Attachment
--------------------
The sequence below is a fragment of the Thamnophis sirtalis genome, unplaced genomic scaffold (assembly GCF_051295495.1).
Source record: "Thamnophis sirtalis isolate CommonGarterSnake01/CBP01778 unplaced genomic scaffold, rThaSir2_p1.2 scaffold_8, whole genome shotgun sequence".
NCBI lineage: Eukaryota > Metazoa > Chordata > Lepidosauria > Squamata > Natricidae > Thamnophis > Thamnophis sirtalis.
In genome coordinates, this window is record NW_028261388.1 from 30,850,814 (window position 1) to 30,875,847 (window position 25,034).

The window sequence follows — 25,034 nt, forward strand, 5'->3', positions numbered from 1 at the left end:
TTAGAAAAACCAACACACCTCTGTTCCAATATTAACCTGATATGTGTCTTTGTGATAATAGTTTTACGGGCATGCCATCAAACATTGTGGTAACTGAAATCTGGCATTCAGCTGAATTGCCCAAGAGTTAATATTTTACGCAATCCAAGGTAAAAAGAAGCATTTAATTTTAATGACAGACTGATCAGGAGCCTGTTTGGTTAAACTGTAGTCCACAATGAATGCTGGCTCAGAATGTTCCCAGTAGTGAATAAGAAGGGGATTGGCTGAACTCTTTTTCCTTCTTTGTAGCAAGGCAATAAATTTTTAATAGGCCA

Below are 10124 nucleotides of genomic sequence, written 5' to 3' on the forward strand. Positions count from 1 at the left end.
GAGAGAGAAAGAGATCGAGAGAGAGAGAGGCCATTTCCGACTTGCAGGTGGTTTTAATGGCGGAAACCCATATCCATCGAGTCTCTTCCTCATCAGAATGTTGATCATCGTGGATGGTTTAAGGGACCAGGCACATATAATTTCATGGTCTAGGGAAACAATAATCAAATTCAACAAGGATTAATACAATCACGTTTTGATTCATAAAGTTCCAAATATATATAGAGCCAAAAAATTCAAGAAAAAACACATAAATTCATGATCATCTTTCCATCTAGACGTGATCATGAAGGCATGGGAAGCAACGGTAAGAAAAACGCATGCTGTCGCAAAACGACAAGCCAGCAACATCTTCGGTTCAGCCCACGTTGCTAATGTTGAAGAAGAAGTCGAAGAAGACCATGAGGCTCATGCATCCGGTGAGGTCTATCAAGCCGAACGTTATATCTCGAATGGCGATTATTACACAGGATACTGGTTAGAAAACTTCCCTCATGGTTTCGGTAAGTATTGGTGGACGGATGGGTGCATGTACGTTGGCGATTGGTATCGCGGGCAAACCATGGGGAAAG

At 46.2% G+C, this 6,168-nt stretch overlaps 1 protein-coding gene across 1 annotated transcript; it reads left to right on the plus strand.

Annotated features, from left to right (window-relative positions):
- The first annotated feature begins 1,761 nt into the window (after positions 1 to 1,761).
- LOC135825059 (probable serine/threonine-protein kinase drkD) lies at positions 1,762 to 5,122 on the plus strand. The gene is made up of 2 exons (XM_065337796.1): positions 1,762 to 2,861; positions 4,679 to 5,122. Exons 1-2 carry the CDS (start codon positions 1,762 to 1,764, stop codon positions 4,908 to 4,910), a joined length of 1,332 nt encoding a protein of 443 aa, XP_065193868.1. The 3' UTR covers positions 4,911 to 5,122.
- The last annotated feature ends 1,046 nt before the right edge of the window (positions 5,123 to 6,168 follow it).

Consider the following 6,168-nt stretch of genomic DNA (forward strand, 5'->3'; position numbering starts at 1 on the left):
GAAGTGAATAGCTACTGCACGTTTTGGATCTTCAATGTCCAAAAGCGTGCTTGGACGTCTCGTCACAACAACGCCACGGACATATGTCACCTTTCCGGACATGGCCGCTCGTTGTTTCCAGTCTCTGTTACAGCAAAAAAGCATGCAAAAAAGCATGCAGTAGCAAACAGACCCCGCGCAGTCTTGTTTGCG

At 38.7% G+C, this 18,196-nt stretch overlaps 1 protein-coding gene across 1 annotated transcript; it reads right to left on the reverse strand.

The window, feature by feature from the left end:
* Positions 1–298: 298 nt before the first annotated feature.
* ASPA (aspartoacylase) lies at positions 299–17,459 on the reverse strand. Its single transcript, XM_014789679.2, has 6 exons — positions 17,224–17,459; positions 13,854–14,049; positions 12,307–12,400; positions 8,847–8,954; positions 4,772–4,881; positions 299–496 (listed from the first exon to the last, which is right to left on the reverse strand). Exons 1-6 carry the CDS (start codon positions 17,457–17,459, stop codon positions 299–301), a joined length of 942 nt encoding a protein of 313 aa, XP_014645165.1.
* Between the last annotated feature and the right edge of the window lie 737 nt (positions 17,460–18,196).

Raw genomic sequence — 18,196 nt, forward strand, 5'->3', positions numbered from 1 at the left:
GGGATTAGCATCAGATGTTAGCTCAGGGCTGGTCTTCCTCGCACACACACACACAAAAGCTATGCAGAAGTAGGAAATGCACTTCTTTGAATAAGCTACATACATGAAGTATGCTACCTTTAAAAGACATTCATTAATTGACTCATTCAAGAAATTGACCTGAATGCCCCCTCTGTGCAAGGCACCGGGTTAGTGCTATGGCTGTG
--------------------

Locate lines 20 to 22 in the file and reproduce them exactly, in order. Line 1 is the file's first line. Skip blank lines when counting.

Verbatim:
* Between the last annotated feature and the right edge of the window lie 737 nt (positions 17,460–18,196).

Raw genomic sequence — 18,196 nt, forward strand, 5'->3', positions numbered from 1 at the left:
GGGATTAGCATCAGATGTTAGCTCAGGGCTGGTCTTCCTCGCACACACACACACAAAAGCTATGCAGAAGTAGGAAATGCACTTCTTTGAATAAGCTACATACATGAAGTATGCTACCTTTAAAAGACATTCATTAATTGACTCATTCAAGAAATTGACCTGAATGCCCCCTCTGTGCAAGGCACCGGGTTAGTGCTATGGCTGTG